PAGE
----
Best place to get this from:
Dampa sa Lipa by Seafood in a Bucket
General Luna St., President Jose P. Laurel, Lipa
(043) 404 6256
Open from Mondays to Fridays, 10:00 AM - 10:00 PM
Saturdays and Sundays at 8:00 AM - 10:00 PM

READY FOR A TASTE? HERE'S HOW TO GET THERE:

Commuting to Batangas

Riding public transport to Batangas is easy, especially during non-rush hour times. It can take one about a 2 to 2 ½-hour ride whether you're on a private or public vehicle. Air-conditioned or not, buses heading towards the south are very easy to find in more populated Manila cities such as Caloocan (EDSA Station), Pasay (RRCG Bus), Cubao (Cubao Bus Terminal), Alabang (Metropolis Mall Bus Station), and Taft (Tritran Transit), Buendia (JAM Transit, Ceres, DLTB Co., and JAC Liner).

Driving to Batangas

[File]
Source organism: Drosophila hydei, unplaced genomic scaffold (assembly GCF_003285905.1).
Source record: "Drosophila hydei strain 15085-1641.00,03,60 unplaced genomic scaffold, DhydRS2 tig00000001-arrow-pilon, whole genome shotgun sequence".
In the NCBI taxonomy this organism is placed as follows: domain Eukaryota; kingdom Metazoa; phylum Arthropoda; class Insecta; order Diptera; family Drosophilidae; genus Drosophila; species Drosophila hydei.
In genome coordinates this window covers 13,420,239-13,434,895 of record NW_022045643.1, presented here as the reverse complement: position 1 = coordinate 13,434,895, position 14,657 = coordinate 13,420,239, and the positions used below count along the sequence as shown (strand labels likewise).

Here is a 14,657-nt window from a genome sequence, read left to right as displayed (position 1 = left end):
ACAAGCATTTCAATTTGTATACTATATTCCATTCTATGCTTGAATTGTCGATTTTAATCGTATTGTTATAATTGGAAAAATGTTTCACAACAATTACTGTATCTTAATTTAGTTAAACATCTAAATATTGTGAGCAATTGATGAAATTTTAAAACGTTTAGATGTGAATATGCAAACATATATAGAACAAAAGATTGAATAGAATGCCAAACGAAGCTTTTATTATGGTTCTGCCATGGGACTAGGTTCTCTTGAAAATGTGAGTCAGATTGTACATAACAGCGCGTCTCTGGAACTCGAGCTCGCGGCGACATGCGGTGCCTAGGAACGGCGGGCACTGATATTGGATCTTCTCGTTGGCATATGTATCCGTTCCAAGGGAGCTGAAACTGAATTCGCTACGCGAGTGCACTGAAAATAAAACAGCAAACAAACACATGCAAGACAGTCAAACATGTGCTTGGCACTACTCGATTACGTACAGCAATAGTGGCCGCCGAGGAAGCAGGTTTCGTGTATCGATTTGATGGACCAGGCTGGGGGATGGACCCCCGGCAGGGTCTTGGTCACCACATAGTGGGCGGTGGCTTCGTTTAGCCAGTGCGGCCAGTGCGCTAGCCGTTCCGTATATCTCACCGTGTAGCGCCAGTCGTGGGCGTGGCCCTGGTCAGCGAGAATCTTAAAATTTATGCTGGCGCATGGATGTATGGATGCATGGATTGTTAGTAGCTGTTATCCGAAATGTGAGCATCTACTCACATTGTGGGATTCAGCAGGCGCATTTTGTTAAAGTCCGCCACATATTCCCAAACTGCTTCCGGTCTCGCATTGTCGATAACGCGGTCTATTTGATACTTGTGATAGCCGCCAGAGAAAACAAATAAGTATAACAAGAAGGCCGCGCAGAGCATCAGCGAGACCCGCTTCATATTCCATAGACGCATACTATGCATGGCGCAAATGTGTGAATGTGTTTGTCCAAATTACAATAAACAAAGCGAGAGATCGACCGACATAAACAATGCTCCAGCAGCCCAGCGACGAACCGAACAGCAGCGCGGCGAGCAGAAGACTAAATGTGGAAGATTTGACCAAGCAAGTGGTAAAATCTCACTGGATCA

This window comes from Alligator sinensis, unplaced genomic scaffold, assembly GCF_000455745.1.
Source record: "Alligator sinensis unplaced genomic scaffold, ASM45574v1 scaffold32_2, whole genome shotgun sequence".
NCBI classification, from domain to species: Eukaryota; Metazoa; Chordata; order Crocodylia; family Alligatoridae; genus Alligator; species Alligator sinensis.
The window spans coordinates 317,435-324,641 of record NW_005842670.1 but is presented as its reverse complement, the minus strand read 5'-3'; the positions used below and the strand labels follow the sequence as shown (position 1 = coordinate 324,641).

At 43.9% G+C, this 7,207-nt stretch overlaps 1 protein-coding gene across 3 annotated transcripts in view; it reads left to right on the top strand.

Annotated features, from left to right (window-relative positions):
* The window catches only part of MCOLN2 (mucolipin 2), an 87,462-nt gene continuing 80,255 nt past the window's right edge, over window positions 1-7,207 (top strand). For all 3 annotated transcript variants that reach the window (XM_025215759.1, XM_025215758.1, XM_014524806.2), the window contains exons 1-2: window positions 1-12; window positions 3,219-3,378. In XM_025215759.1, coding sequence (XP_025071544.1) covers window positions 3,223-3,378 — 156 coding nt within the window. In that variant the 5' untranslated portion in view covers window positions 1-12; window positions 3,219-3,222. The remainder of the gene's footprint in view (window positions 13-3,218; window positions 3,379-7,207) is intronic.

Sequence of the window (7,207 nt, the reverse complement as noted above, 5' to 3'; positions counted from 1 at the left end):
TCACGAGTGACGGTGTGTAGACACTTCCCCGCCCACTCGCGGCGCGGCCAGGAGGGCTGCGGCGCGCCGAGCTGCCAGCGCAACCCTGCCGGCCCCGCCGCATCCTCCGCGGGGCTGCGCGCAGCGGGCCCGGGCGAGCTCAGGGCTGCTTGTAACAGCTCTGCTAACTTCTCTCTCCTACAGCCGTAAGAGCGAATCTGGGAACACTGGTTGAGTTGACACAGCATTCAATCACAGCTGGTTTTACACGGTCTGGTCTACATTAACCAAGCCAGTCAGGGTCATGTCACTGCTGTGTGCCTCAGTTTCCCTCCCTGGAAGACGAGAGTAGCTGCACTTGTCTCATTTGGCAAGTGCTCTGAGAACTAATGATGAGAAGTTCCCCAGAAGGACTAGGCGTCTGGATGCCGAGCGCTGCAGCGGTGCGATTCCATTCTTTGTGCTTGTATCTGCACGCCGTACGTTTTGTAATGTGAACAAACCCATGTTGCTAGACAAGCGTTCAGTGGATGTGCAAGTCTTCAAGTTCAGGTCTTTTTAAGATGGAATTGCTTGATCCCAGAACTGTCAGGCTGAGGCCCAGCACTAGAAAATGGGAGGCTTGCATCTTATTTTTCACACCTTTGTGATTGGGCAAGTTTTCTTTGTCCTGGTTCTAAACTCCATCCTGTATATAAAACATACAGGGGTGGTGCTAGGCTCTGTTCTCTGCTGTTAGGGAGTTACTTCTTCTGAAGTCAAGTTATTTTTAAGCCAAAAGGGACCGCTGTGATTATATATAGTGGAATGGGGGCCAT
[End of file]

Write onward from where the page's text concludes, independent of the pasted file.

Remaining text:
Have your own private vehicle? Consider driving to Batangas instead. From your city in Manila, drive south until you reach the South Luzon Expressway (SLEX), the Alabang-Calamba-Santo Tomas Expressway (ACTEX), and the STAR Tollway (Southern Tagalog Arterial Road). From there, exits towards the Batangas cities you want to visit can be found such as Santo Tomas, Tanauan, Malvar, Lipa, Ibaan, and at the very end, Batangas City Central.

We hope that our list of Batangueño food has given you awesome ideas on which ones to try and where to get them on your next visit! If you know of other delectable Batangas dishes and desserts not included on the list, please feel free to make a suggestion on the comment section below.

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About Soraya Danica
Soraya is a freelance SEO Content Writer, Metadata Specialist, and Blogger (www.sorayaleftmanila.com) from Lipa City, Batangas who is passionate about books, tea, skincare, blogging, going on sleepovers with her closest buddies, and improving her career and relationship with every client she works with.